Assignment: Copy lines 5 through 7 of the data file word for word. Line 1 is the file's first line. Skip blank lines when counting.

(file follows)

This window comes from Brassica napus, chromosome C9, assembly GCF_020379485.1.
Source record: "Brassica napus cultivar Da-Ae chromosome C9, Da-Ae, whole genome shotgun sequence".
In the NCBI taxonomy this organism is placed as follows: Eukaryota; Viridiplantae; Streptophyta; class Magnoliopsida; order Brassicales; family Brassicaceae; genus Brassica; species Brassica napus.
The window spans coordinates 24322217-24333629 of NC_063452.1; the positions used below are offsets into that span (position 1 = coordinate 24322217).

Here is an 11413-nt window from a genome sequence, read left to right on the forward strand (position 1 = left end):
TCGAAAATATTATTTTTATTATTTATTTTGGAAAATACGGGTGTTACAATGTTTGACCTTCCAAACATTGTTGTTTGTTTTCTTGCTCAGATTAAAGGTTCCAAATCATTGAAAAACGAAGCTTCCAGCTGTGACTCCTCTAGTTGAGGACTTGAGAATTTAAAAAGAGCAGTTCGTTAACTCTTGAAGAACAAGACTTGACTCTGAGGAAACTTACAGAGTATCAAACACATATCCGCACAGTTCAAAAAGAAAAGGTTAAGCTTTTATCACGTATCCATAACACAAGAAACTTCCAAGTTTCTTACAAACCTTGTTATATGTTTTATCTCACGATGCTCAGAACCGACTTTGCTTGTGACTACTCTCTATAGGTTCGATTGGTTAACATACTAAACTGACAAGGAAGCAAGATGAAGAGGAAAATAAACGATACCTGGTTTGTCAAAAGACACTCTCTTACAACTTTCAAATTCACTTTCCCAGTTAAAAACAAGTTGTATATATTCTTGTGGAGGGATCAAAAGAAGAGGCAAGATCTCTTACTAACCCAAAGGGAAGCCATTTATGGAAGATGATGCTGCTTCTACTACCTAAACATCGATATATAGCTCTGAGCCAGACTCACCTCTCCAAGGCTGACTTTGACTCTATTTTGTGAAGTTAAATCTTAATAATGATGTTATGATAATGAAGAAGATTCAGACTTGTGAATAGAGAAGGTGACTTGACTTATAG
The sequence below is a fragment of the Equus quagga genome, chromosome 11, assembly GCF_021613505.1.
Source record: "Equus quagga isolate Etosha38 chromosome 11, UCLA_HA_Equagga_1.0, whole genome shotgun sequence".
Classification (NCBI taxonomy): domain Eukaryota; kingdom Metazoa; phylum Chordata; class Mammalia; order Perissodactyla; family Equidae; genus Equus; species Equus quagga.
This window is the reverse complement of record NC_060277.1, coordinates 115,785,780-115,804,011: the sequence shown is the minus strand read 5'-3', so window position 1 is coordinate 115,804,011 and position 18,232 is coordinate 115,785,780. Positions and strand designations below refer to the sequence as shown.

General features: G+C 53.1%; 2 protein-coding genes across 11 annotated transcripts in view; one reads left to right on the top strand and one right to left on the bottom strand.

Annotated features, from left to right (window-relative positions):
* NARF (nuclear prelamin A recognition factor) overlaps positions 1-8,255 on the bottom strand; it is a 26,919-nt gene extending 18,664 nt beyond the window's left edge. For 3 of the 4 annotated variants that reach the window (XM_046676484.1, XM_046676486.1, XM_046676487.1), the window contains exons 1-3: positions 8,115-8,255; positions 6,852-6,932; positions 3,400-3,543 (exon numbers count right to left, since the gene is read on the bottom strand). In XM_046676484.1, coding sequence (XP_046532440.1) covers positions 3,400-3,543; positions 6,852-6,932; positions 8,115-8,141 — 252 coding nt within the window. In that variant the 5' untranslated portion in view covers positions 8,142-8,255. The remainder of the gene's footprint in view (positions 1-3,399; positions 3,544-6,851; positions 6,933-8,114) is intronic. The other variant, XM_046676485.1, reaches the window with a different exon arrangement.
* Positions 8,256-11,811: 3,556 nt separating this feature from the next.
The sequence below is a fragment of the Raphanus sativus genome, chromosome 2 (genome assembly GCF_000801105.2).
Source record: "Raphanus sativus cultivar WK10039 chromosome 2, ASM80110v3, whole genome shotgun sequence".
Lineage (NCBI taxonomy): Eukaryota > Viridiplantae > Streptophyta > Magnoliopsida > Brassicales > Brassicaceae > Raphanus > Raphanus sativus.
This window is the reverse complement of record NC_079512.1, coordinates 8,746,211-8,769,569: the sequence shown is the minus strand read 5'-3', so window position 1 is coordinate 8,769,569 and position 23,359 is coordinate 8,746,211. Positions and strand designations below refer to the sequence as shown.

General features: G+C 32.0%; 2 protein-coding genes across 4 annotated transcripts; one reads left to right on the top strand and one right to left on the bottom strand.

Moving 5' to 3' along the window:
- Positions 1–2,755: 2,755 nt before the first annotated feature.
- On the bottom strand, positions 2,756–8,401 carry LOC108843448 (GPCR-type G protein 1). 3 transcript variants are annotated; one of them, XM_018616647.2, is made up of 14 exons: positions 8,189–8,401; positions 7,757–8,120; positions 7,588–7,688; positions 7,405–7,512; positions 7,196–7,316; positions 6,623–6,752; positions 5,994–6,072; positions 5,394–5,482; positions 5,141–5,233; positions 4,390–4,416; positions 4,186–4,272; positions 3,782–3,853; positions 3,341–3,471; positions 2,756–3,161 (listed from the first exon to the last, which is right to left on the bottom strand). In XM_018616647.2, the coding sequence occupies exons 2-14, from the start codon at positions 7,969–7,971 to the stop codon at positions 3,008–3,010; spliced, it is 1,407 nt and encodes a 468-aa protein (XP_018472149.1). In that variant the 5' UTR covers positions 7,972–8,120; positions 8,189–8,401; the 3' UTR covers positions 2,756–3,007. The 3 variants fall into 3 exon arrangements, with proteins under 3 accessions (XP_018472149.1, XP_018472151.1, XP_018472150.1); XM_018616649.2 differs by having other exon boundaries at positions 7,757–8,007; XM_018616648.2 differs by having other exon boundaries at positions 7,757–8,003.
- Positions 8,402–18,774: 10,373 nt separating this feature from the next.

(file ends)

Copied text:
Here is an 11413-nt window from a genome sequence, read left to right on the forward strand (position 1 = left end):
TCGAAAATATTATTTTTATTATTTATTTTGGAAAATACGGGTGTTACAATGTTTGACCTTCCAAACATTGTTGTTTGTTTTCTTGCTCAGATTAAAGGTTCCAAATCATTGAAAAACGAAGCTTCCAGCTGTGACTCCTCTAGTTGAGGACTTGAGAATTTAAAAAGAGCAGTTCGTTAACTCTTGAAGAACAAGACTTGACTCTGAGGAAACTTACAGAGTATCAAACACATATCCGCACAGTTCAAAAAGAAAAGGTTAAGCTTTTATCACGTATCCATAACACAAGAAACTTCCAAGTTTCTTACAAACCTTGTTATATGTTTTATCTCACGATGCTCAGAACCGACTTTGCTTGTGACTACTCTCTATAGGTTCGATTGGTTAACATACTAAACTGACAAGGAAGCAAGATGAAGAGGAAAATAAACGATACCTGGTTTGTCAAAAGACACTCTCTTACAACTTTCAAATTCACTTTCCCAGTTAAAAACAAGTTGTATATATTCTTGTGGAGGGATCAAAAGAAGAGGCAAGATCTCTTACTAACCCAAAGGGAAGCCATTTATGGAAGATGATGCTGCTTCTACTACCTAAACATCGATATATAGCTCTGAGCCAGACTCACCTCTCCAAGGCTGACTTTGACTCTATTTTGTGAAGTTAAATCTTAATAATGATGTTATGATAATGAAGAAGATTCAGACTTGTGAATAGAGAAGGTGACTTGACTTATAG
The sequence below is a fragment of the Equus quagga genome, chromosome 11, assembly GCF_021613505.1.